Scientists ‘revive’ foetal implant treatment for Parkinson’s

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Author: Parkinson's Life editorsPublished: 27 May 2015

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Foetal cells injected into brain of man in his mid-50s to ‘cure’ his Parkinson’s

A man with Parkinson’s has had foetal cells injected into his brain in a bid to ‘cure’ the disease, in a revival of a treatment pioneered in the 1980s, according to a report in the New Scientist.

The procedure was first developed in Sweden almost 30 years ago, but was abandoned in favour of deep brain stimulation (DBS) – after trials in the US failed to show evidence of significant improvements in the first two years after the injections.

However, scientists are exploring this experimental treatment once again because many Swedish and US participants reportedly showed dramatic improvements after three years or more – once the trials had finished – due to the time it takes for foetal cells to connect properly to the recipient’s brain.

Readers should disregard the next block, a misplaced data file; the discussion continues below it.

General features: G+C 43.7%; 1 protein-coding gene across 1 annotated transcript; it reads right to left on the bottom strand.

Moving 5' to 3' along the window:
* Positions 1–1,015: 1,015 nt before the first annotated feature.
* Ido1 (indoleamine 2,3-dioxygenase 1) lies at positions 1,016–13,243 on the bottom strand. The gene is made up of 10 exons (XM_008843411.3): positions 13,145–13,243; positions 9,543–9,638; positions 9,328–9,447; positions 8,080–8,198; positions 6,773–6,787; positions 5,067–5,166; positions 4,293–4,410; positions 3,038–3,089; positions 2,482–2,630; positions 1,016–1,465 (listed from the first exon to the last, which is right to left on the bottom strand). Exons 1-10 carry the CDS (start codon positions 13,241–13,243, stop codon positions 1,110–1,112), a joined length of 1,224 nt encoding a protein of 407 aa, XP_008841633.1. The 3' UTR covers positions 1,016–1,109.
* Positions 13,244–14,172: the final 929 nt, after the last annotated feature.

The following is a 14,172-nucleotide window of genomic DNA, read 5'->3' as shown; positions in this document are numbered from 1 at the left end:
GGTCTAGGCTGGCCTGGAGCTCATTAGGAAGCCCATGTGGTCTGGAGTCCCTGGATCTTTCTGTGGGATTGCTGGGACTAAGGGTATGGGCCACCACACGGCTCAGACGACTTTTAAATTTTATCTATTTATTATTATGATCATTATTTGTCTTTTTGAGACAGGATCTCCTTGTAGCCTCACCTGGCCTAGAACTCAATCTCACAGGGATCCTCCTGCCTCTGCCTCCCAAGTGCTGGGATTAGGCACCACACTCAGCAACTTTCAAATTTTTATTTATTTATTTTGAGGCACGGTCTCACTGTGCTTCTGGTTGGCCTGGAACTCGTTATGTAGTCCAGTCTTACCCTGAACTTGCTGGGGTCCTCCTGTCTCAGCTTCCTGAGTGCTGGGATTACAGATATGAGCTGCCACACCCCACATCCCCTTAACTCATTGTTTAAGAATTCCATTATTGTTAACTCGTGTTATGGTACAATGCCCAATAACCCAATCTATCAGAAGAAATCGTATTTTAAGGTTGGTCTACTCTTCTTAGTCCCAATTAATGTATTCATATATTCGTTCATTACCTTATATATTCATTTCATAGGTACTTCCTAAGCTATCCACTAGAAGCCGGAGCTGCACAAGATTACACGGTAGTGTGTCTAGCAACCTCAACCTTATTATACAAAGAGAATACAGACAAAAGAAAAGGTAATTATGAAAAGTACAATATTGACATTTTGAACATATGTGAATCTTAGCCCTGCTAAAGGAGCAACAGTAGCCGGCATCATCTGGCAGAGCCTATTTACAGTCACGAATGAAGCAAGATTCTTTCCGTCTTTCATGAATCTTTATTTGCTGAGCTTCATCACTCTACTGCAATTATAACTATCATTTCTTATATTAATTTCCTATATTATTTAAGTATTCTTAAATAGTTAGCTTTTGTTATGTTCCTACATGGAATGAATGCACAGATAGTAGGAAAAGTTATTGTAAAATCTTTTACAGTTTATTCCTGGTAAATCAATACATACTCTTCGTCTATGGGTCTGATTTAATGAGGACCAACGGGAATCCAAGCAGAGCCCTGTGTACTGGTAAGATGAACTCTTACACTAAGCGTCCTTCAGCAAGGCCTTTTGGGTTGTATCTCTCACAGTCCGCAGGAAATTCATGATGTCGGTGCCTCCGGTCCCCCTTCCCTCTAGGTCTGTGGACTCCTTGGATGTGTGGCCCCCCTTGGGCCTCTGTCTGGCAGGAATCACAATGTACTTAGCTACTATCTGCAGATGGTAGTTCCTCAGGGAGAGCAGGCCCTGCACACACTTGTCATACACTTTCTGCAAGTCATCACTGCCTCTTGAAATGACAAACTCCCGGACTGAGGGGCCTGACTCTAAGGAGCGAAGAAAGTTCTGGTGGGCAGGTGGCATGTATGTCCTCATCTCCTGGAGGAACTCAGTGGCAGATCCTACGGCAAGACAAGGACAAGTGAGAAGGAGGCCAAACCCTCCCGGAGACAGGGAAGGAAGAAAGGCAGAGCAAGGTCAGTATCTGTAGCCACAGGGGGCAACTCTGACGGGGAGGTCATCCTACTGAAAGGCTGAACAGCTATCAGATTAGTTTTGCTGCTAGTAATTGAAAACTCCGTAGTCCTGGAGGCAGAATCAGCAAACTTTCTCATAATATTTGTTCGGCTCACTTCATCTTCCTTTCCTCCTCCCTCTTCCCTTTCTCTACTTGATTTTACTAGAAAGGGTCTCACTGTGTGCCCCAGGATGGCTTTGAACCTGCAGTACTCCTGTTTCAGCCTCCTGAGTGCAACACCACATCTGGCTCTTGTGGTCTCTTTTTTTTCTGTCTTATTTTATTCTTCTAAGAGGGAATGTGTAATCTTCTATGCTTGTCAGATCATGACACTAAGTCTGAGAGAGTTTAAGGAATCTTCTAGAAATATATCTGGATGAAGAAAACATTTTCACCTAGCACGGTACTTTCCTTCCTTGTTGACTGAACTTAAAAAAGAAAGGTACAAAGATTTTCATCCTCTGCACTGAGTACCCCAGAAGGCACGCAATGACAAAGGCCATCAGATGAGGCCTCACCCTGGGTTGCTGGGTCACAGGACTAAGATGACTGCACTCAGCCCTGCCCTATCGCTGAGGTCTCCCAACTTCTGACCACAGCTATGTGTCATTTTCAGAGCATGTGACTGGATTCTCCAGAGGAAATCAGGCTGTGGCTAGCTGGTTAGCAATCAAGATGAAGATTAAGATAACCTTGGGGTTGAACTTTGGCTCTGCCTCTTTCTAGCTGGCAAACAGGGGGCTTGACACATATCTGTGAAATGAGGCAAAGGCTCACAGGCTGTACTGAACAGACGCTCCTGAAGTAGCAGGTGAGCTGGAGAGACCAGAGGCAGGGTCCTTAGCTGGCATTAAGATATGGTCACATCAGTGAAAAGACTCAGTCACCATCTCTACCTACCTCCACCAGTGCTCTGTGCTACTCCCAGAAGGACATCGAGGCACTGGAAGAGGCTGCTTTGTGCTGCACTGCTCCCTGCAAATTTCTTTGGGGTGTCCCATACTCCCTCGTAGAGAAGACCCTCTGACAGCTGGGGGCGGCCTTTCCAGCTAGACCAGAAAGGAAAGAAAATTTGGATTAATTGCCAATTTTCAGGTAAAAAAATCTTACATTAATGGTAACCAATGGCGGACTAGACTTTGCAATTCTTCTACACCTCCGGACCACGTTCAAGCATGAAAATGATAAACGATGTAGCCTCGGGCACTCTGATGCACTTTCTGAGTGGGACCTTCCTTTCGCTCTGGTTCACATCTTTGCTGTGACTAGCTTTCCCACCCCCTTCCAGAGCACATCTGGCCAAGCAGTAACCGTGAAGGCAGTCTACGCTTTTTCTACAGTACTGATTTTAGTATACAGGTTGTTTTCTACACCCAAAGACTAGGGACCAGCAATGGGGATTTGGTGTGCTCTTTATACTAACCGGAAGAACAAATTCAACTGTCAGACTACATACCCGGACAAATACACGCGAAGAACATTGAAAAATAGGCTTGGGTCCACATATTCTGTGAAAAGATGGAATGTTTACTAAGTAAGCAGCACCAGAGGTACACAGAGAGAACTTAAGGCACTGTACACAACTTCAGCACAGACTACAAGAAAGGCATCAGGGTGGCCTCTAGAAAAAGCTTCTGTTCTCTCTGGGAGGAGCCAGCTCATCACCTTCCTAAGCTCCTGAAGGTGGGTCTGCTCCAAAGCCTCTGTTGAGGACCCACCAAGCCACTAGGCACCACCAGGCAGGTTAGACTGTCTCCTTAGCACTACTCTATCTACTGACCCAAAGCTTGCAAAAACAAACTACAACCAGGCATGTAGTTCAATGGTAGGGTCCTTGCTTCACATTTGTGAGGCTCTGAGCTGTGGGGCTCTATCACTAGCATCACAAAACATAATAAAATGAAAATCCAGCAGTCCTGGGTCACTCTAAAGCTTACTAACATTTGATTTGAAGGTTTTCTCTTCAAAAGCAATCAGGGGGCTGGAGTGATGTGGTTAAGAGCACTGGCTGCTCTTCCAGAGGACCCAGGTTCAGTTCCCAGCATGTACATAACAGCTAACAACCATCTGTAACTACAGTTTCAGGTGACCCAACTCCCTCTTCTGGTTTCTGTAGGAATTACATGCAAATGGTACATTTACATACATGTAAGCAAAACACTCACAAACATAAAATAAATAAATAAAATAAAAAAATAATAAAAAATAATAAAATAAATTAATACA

Roger Barker, of the University of Cambridge in the UK, is leading the team that is ‘reviving’ the procedure. He told New Scientist: “In the best cases, patients who had the treatment pretty much went back to normal.”

The latest patient, in his mid-50s, is the first person with Parkinson’s in nearly 20 years to undergo this kind of treatment – and it is hoped that within five years he could recover ‘full control’ of his movements. Professor Barker told New Scientist the procedure “seemed to go well”.


Read the full article at the New Scientist website.

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